Technical Description
The need for cooling or warming up a body´s various parts has existed over a period of
very long time, for both medical as well as for convenience implications.
Blocks of ice which is very energy consuming has been used systematically for the cooling
It´s neither healthy nor comfortable to apply liquid or solid material with minus degrees
directly against the skin.
Imagine the difference in applying a material that freezes below 75 °F directly to the skin and consequently are frozen in normal room temperatur, how nice it would be to feel the
comfort in cooling instead of getting a chock from an ice block or chemical packs colder
than ice.
The cooling elements, used for training or competition, in the TomGus Cooling Boots
freezes at temperatures below 75 °F and consequently melt at temperatures above 75 °F.
When a liquid passes into solid forms, the process is called PCM (Phase Changing
Material), see page - Cooling Elements.
Normal temperature at the skin of horse´s canon bones in a resting position is
approximately 82,4 °F. However, immediately after an intensive training or competition
program when tendon tissues are under strain, heat from the area can rise to 113 °F in
just about five to ten minutes.
The cooling process begins immediately after the boots has been applied to the canon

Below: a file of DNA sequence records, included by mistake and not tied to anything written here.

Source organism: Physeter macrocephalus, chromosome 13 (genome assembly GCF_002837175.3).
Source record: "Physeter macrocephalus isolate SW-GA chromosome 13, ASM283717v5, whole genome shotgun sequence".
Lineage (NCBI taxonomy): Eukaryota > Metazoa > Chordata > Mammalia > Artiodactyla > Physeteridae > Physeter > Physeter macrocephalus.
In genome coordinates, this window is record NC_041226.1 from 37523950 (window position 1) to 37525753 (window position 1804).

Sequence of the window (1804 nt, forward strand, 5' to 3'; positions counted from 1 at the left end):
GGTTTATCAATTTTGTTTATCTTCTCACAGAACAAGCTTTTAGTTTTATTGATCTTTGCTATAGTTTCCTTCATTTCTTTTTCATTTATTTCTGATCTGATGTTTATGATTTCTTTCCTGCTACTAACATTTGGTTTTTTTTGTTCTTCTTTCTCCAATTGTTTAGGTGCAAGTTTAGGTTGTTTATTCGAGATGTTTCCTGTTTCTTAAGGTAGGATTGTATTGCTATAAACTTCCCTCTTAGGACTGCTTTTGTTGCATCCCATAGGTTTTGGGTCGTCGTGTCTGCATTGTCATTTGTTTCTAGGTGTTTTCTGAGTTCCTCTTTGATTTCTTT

bones, and then gradually increasing the temperature to the melting point and keep it
constant until accumulated chill in the block is exhausted.
Dependently the outside temperature, it takes between one to three hours for the frozen
block to melt and lose the cooling effect.
The block can be re-frozen in normal room temperature, cold water or in a refrigerator
when the temperature is lower than 68 ° F. However we recommend, re-freezing the
cooling block in a bucket with “cold – cold” water, which is the fastest and smoothest
This process can be repeated for up to four thousand times without any additional energy
The PCM (Phase Changing Material) approach is an amazing process to achieve cooling
comfort for muscles, sinews or just the skin.
Cooling Elements
   *   75,2 °F   for cooling horses legs after intensive training or competition.